This movie is based on the “Cuban Missile Crisis of 1962” under the US leadership. The original idea was taken from the book “The Kennedy Tapes: Inside the White House during the Cuban Missile Crisis by Ernest May and Philip Zelikow”. The theme is interesting as we will be able to see the management applications of planning, organizing, staffing, leading and controlling along with the organization theories of scientific, bureaucratic and administrative theory approaches.
11 Pages(2750 words)Essay
Popular Culture
New technology, combined with the expansion of leisure activity, created and established markets for cultural products and promoted consumption. And, as in other areas in modern business, the entrepreneurs who brought to mass markets recorded music, motion pictures, and paperback books eventually ceded their place to large corporations run by professional managers who produced, packaged, distributed, and promoted cultural products the world over, promoting popular culture.
13 Pages(3250 words)Essay
Popular Culture College Essay
Popular culture can also be defined as the cultural element of a society that is wide spread in the society. Therefore popular culture are those cultural text that we use in our day to day life and they are part of our life, they are continuously proposed to us by the media and we adopt them as a way of life.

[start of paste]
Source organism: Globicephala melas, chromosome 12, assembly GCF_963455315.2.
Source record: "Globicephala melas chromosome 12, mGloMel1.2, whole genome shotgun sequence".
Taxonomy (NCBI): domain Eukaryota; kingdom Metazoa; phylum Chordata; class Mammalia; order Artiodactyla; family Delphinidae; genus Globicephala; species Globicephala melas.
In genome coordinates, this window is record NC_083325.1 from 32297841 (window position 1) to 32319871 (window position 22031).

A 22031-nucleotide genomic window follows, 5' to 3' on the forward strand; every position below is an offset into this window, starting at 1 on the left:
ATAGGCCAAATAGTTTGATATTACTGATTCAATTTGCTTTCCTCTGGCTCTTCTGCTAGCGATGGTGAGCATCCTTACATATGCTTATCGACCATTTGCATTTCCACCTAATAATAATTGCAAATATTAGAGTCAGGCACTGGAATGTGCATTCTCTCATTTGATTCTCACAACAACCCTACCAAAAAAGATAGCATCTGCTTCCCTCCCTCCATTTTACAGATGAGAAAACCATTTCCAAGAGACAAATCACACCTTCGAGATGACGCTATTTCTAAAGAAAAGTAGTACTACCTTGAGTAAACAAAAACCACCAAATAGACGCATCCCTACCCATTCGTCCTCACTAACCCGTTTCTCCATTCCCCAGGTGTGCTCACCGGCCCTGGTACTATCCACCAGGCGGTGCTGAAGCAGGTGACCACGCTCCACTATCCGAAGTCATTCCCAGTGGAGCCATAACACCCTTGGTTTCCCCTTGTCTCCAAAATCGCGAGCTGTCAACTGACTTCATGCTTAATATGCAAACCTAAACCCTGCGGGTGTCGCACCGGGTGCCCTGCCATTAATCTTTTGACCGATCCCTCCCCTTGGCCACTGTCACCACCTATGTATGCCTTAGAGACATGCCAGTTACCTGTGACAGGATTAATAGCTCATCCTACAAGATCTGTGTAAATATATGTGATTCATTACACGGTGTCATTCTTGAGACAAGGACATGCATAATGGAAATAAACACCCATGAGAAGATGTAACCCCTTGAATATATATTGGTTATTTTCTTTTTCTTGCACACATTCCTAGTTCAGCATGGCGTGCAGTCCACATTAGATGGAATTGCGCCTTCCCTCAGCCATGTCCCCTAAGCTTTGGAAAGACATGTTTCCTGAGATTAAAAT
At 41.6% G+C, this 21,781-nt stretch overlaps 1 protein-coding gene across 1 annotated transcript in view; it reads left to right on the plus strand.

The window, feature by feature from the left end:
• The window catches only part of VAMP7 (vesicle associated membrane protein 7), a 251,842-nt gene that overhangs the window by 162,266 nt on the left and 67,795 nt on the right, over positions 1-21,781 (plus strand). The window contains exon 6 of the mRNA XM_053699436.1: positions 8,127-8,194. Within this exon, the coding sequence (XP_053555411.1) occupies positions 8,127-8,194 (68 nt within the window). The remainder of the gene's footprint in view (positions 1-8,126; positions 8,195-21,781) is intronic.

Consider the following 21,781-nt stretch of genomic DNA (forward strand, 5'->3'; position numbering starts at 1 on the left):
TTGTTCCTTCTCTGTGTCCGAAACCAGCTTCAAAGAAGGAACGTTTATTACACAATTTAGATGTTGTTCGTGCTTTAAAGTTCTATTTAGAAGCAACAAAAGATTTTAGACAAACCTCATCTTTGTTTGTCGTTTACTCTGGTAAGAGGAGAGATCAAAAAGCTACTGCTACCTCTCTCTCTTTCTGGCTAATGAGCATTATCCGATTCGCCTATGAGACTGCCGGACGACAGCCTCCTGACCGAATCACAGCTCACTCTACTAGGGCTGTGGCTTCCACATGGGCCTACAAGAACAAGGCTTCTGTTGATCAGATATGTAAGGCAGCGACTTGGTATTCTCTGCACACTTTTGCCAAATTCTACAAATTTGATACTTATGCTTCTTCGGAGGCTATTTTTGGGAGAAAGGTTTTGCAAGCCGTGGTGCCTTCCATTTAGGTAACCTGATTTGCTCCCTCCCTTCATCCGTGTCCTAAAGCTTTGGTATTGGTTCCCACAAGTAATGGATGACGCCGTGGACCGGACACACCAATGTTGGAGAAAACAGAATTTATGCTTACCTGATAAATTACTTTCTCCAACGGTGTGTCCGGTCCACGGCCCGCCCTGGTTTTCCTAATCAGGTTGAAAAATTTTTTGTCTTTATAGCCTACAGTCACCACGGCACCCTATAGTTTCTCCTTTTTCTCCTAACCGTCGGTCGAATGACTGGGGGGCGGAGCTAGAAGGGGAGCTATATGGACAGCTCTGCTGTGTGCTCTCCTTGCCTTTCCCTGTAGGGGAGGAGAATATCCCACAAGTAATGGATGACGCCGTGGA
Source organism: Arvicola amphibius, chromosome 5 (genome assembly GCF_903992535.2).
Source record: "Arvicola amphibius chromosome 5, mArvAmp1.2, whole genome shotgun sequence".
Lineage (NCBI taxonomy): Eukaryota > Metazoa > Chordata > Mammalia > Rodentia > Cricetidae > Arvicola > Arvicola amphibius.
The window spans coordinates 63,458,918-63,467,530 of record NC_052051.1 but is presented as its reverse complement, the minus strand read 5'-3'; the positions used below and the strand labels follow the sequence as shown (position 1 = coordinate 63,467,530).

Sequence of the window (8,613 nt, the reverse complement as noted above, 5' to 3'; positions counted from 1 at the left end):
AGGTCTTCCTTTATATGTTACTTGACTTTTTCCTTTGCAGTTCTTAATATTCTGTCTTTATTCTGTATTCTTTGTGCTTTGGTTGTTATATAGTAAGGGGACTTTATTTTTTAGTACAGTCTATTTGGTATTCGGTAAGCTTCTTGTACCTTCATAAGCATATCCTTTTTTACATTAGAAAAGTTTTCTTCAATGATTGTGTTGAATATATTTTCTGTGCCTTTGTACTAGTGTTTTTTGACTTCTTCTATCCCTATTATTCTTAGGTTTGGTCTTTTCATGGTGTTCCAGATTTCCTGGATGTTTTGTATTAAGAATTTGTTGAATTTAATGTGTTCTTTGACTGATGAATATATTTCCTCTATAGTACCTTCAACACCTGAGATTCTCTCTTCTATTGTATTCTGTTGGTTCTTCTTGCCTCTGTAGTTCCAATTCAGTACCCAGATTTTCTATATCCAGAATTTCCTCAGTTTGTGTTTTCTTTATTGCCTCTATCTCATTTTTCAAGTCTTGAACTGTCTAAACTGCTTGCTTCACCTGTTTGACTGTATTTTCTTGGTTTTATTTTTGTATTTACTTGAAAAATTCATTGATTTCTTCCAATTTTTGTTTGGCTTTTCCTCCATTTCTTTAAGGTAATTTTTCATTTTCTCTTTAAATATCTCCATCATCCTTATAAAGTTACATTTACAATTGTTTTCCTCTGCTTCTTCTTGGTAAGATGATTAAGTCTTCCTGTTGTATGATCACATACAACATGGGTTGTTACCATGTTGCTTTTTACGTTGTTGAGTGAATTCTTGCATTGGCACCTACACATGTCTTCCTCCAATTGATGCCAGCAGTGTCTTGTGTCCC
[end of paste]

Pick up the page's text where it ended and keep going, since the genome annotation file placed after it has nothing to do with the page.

3 Pages(750 words)Essay
Popular Culture Essay
This paper focuses on the response of popular culture to the economic downturn and whether popular culture still offers refuge to nostalgia. Popular culture has been affected in various ways by the economic downturn, the recession has led to job losses in many industries and this has affected the per capita income and production, popular culture has responded by emphasizing on the current situation in the economy, this include job losses and the effects of the crisis on the banking sector, music and films have also concentrating on the crisis example according to MSNBC (2009) J Zay a rapper flash the Euro currency instead of dollars in his recent video and this shows that the dollar is weak